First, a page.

Like Angelwings said, I was impressed by how fast UD ships. I made my first order and had it in my hands 2 days later.

I’m on a budget, so customer service doesn’t come into play as much for drugstore, or high end at TJMaxx/Marshalls and the like. I can’t blame the cosmetics manufacturer for the stores cs and other policies. So it is more about quality and consistency. And that means good and bad, as you said… like WnW has great eyeshadows mostly, but terrible foundations. So you could say that WnW is inconsistent, while I think they are consistent with their products. I know which ones will likely be good and which are likely bad!

I think it’s more than just that, although those are the top reasons for loyalty, but I also like some brands for their marketing, packaging, and their outlook/type of customers they apparently want to attract. I prefer those attracting younger customers, even though I’m closing in on 50. They tend to have more interesting products and colors; innovators is I guess the word for it.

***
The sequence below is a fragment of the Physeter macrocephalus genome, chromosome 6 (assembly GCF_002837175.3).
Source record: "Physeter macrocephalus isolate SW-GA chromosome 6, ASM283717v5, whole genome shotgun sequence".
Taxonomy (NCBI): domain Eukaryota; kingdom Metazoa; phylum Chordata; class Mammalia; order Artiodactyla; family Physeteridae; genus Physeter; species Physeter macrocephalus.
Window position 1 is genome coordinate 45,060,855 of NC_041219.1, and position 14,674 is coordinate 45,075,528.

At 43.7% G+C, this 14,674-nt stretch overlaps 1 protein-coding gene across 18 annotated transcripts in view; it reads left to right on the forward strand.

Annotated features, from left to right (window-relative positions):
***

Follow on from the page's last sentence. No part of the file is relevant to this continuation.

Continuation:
Consistency, good quality and fantastic customer service as well. I know I can count on Paula’s Choice for my skin; Bobbi Brown for foundation and blushes; and Laura Mercier for foundation, matte eyeshadows and blushes. My brushes come from MAC, Laura Mercier, Bobbi and Paula. My lip colors range from Cover Girl to Chanel. I loved Bobbi Brown’s recent ‘Friends and Family’ sale. Paula has great sales, too.